Basis period reform

8 May 2024

basis period reform

The 2023-24 tax returns will be the first that has to include additional income brought about by the “basis period reform”.

It has been common practice for partnerships and sole traders to have a twelve month accounting period that ends somewhere within the UK tax year – and under the basis period rules it was the profits of that accounting period that would be brought into tax. Following reform of these rules, it appears likely that a lot of these businesses will change their accounting year-end to align with the tax year or 31 March. An exception to this may be those businesses who are affected by other commercial factors, such as farming businesses and those businesses with an international presence.

A business is free to carry on using their current year-end date, but HMRC will now tax the sole trader or partner on their trading profits that arise over the tax year, regardless of the trading year-end date that is being used. This will start from the 2023-24 tax year.

If a business keeps their current non-tax year end date, then the sole trader or partner will need to apportion their profits and losses over the tax year to determine the profits they are taxed on for that tax year. The apportionment will be on a time basis. This will be an additional administrative step for businesses and may be difficult for businesses with fluctuating profits. For businesses whose accounting date is later in the year, they are unlikely to have accurate profit figures available to apportion before the filing deadline for their tax return. Under the new rules, these businesses will have to file their tax return using provisional figures and then amend the return and pay any extra tax, once the final profit or loss figure is known.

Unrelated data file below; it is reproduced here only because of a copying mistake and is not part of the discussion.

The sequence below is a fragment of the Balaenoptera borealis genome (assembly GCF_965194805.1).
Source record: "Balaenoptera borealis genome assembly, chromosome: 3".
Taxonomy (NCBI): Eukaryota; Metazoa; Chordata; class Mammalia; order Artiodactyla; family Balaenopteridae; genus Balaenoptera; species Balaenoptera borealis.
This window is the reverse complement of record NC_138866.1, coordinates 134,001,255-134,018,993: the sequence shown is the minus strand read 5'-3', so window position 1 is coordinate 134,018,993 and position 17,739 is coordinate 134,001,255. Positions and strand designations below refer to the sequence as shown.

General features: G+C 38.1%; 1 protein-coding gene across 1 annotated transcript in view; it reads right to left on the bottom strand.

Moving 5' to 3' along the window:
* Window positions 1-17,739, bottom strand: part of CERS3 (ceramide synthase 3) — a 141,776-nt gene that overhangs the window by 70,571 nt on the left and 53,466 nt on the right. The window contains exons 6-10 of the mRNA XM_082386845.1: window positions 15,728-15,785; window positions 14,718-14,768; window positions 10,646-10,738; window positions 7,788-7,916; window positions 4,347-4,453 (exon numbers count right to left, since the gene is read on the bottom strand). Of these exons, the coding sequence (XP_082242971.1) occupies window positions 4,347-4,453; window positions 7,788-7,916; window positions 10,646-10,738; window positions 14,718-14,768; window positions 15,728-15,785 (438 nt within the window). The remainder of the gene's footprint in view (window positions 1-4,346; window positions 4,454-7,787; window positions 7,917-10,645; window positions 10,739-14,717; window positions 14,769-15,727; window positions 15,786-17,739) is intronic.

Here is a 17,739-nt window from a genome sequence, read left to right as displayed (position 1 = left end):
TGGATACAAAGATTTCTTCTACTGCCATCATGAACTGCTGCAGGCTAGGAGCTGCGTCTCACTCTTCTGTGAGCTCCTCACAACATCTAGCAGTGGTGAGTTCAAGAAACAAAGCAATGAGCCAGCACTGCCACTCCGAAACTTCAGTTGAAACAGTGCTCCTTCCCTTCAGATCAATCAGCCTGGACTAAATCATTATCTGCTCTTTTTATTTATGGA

For the 2023-24 this year the sole trader/partner will be taxed on their profits for the 12 months starting from the end of the last accounting date falling in the 2022-23 tax year, plus an additional “transitional profit” running from the end of that period to 5 April 2024/31 March 2024. The total “transitional profit” (excluding any interest income received by the business) will be automatically spread over five years, starting with the 2023-24 tax year. The sole trader/partner can elect to bring forward some or all of the “transitional profit” and be taxed sooner, if they wish.

If a sole trader or partner has any “overlap relief” which is leftover from the first year of two of the commencement of their business, this will have to be deducted from the “transitional profit” amount. The overlap relief cannot be carried forward and no new overlap relief will be created in future.

The first tax payment under the new basis period reform rules will be on 31 January 2025, so action now is recommended where no decision has yet been made on how to deal with the “transitional profit” that will arise for the 2023-24 tax year. If you have not already, you should also consider whether it would be beneficial to change your accounting period to align with the tax year. Making Tax Digital for income tax is on the horizon, and it seems likely that the move to quarterly reporting looks set to be easier for businesses with a 5 April or 31 March year end.

If you have any questions about what these changes might mean for you and your business, please get in touch with your usual Saffery contact or with Robert Langston.

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Robert Langston
Partner, London

Key experience

Robert specialises in advising individuals and companies on cross border tax issues.